NFL pushes Congress for federal betting framework

League calls for extensive restrictions on prop bets and data and age restriction of 21


The NFL has argued for restrictions on betting markets and a requirement for the use of official league data as part of federal regulations enforceable across the US in a Congressional hearing.

Speaking at the ‘Post-PASPA: An Examination of Sports Betting in America’ hearing on Capitol Hill on Thursday, Jocelyn Moore, the league's executive vice-president for communications and public affairs, called for new laws to limit wagers on prop bets, such as how many flags are thrown by referees or how many yards quarterbacks throw for.

The NFL also wants a national sports-betting framework with substantive safeguards for consumers, as well as tools for law enforcement and standards to protect the NFL’s content and intellectual property. Moore also called for betting to be restricted to those over 21.

While Moore stopped short of recommending overall federal oversight of sports betting, she advised that there should be federal policies in place to govern the activity.

The Judiciary Committee hearing was the first to discuss the federal response to the repeal of PASPA in May, since when states such as New Jersey have unilaterally passed laws allowing betting within their boundaries.

Moore said: “Without continued federal guidance and oversight, we are very concerned that sports leagues and state governments alone will not be able to fully protect the integrity of sporting contests and guard against the harms Congress has long recognised as being associated with sports betting.”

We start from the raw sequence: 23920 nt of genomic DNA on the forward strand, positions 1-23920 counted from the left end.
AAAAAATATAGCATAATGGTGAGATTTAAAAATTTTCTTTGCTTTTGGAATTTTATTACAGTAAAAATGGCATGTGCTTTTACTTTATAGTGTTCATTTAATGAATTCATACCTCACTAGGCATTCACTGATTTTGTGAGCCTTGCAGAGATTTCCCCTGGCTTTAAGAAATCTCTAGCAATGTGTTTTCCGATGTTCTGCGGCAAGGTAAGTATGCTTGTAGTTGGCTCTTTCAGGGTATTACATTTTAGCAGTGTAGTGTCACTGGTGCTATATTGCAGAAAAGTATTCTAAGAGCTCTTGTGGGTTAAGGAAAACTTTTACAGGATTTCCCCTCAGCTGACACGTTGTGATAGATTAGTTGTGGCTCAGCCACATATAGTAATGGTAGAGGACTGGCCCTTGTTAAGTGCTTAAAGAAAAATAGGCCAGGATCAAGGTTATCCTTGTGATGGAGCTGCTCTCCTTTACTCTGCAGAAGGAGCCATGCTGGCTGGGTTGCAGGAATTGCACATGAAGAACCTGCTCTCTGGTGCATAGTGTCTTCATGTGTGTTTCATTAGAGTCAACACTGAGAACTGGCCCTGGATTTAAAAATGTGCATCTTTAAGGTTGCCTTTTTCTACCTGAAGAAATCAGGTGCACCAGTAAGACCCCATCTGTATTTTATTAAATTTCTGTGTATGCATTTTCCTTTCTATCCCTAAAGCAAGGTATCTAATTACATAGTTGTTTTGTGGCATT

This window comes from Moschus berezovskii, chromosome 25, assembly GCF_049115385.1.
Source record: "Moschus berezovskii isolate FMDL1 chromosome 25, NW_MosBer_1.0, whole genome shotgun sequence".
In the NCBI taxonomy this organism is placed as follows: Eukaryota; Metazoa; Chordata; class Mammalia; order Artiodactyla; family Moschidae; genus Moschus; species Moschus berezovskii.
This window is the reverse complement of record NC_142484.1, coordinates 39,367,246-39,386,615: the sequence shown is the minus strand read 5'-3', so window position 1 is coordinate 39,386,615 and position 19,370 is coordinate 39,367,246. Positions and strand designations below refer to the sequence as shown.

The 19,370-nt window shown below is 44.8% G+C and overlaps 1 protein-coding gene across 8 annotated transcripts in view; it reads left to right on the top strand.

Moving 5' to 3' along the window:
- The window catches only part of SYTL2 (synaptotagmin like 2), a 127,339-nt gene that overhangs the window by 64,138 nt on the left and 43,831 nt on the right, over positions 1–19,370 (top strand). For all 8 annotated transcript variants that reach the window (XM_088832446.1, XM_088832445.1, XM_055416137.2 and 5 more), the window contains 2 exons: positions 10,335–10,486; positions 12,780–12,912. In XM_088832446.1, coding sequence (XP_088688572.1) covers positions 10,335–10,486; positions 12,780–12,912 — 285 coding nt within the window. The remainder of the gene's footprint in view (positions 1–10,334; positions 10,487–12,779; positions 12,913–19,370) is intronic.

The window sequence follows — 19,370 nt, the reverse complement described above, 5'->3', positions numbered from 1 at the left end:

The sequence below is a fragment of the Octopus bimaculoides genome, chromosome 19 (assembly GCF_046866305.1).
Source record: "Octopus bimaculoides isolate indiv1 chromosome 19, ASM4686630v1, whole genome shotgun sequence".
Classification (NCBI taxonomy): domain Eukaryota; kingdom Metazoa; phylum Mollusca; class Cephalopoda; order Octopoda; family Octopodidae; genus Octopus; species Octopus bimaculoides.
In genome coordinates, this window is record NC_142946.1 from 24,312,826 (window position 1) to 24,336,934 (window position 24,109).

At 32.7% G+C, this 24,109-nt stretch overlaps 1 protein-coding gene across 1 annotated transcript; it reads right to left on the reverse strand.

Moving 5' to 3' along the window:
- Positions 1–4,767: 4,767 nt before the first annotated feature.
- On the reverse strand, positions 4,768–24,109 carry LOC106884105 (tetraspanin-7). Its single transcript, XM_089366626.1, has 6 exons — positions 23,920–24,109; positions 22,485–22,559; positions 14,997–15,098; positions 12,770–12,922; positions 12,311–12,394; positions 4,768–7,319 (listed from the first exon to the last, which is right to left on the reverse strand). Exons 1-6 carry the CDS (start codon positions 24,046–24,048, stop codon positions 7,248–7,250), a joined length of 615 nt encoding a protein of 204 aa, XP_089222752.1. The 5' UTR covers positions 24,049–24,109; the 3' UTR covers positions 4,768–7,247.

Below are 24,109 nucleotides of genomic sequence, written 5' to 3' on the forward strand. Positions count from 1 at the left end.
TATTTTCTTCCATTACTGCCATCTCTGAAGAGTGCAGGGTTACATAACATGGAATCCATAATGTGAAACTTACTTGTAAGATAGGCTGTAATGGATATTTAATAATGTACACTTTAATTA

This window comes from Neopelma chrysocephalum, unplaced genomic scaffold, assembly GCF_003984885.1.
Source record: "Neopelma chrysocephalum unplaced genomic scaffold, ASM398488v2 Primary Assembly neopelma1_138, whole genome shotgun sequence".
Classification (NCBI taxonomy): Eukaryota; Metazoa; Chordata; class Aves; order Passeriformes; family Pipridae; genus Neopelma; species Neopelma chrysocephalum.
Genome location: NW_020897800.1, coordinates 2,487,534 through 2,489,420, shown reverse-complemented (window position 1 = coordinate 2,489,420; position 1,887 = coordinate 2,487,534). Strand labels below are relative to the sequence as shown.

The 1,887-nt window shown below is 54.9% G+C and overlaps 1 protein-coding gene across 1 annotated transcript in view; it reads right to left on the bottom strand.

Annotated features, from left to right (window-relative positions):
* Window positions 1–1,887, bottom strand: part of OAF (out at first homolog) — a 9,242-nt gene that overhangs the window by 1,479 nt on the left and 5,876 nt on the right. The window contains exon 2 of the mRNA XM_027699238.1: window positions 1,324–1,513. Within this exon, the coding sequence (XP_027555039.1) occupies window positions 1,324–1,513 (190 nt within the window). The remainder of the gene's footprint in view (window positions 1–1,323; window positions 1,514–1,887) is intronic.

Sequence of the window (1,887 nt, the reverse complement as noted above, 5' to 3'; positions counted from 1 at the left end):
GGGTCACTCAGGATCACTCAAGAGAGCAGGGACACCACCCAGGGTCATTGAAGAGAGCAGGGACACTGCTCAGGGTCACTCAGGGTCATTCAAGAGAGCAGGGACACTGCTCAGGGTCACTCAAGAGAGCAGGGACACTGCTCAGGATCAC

The hearing is seen as the first step in examining whether federal oversight is needed in the new betting landscape, with committee chairman Bob Goodlatte calling the issue "ripe for consideration." In his closing remarks, hearing chair Jim Sensenbrenner suggested that the federal authorities must have some involvement.

"I think the one thing you all can agree on is for Congress to do nothing is the worst possible alternative," he said. "So this means we have some work to do."

While some argued that the national, cross-state nature of sport meant a unified response was necessary, the American Gaming Association’s (AGA) Sara Slane said states had shown for some years they are able to regulate gaming effectively.

Slane said: “Just as Congress has refrained from regulating lotteries, slot machines, table games and other gambling products, it should leave sports betting oversight to the states and tribes that are closest to the market. With such robust and rigorous regulatory oversight at both the state and federal levels, there is no need to overcomplicate or interfere with a system that is already working.”

Putting the case for the industry, and reinforcing the argument for state-by-state oversight, Slane added: “I don’t think that there’s any panellist sitting here that would not agree this is a race against the illegal operators that are out there right now. They don’t pay taxes, they don’t care about consumers, they have no regulatory oversight or protections.”

Nevada Gaming Control Board chair Becky Harris added: “States do a great job in every area including sports betting and we’ve just begun to see the roll out in other states. Nevada has a comprehensive regulatory structure that has been refined over decades, and we have a lot of integrity in our process.”

Jon Bruning of the Coalition to Stop Online Gaming, which is backed by casino tycoon Sheldon Adelson, also called on Congress to enact legislation to combat a ‘Wild West’ effect in the betting industry.

He also called for the restoration of the 1961 Federal Wire Act, which effectively outlaws online gaming, claiming the authorities have “effectively abandoned” enforcement of the 2011 UIGEA.